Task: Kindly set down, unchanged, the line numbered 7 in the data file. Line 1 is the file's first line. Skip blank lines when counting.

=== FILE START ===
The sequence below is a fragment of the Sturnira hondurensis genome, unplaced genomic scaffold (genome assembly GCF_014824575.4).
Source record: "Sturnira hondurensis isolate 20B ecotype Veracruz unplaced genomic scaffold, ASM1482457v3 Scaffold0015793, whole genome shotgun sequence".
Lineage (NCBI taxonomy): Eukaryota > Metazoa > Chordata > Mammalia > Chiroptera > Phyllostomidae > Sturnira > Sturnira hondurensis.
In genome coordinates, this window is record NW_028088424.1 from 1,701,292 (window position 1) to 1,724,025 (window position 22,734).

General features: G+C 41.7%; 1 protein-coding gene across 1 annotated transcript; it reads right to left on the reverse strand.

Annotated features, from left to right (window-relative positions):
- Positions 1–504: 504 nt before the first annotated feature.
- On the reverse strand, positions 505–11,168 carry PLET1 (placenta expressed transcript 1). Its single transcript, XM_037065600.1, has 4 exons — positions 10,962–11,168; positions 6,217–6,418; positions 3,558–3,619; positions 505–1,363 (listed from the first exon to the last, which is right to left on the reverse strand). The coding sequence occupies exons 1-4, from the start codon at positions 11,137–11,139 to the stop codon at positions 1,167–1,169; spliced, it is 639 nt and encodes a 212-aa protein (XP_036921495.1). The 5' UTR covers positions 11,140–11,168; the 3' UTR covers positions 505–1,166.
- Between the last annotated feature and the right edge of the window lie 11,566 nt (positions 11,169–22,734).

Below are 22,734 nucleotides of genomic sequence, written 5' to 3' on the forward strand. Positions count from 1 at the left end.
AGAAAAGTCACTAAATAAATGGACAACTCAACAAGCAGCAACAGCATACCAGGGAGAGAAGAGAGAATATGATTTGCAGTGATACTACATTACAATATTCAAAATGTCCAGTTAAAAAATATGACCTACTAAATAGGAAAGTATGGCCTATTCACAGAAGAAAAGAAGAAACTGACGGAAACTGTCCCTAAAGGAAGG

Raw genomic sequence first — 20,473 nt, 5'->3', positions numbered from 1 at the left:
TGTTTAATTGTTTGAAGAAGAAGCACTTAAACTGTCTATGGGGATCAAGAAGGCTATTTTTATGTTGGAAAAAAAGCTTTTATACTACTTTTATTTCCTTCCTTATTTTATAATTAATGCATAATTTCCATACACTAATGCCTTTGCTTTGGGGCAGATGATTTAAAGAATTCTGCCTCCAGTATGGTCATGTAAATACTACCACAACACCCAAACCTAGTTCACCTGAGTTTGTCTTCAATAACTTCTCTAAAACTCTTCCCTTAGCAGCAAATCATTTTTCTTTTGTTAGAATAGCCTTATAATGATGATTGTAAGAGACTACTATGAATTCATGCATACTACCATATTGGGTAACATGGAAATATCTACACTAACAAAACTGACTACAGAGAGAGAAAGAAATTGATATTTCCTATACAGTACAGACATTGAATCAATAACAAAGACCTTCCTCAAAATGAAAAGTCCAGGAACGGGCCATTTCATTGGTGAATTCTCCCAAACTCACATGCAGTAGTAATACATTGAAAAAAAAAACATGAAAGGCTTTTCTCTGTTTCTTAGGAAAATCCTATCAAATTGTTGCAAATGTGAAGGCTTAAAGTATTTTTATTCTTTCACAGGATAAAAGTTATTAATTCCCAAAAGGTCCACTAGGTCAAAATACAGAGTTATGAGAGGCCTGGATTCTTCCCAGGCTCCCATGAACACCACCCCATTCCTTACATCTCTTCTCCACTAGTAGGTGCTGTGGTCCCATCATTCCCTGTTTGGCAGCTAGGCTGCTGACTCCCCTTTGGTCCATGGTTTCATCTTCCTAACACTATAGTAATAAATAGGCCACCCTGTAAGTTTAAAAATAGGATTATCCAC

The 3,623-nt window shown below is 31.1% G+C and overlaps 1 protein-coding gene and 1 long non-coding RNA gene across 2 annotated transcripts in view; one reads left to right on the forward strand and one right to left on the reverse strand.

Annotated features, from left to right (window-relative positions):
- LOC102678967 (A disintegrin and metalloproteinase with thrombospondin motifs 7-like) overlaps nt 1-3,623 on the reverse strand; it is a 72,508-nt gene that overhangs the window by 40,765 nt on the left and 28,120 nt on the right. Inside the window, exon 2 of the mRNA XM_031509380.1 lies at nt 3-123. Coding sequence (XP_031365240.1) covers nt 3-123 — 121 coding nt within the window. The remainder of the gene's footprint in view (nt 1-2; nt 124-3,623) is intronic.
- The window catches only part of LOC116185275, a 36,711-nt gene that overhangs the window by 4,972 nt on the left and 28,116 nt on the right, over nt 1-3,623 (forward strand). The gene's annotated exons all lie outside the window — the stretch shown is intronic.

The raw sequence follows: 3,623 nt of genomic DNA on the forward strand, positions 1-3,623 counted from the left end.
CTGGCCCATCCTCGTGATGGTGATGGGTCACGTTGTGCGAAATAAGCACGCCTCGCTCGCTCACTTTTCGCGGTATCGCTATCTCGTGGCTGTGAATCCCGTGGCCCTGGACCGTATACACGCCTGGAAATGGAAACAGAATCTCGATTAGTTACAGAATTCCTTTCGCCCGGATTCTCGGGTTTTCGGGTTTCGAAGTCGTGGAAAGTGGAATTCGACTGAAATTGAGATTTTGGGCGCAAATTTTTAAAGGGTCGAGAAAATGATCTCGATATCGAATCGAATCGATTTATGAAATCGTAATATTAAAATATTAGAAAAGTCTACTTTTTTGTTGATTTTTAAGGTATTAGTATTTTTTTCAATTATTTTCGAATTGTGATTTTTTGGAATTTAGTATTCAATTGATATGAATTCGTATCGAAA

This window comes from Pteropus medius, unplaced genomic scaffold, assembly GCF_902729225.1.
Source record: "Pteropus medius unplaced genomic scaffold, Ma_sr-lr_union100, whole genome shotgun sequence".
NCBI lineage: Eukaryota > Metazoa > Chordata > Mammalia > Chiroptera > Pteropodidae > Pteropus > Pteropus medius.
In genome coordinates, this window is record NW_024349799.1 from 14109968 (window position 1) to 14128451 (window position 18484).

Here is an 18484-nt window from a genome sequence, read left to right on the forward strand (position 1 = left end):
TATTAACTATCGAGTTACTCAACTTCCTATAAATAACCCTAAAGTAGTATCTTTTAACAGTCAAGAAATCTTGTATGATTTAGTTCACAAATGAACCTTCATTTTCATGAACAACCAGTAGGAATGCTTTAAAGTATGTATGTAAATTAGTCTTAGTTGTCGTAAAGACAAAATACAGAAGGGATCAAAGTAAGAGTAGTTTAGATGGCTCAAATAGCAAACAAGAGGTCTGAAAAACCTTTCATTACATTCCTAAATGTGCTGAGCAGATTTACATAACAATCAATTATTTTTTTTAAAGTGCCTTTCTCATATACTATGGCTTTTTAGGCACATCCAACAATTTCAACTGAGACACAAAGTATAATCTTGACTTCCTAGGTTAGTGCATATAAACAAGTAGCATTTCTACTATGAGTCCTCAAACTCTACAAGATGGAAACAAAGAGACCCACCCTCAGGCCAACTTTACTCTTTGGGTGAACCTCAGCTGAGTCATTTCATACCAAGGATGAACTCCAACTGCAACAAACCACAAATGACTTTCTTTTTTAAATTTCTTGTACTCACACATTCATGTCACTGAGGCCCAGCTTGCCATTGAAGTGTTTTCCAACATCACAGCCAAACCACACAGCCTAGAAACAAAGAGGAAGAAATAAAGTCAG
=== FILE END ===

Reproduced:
- Positions 1–504: 504 nt before the first annotated feature.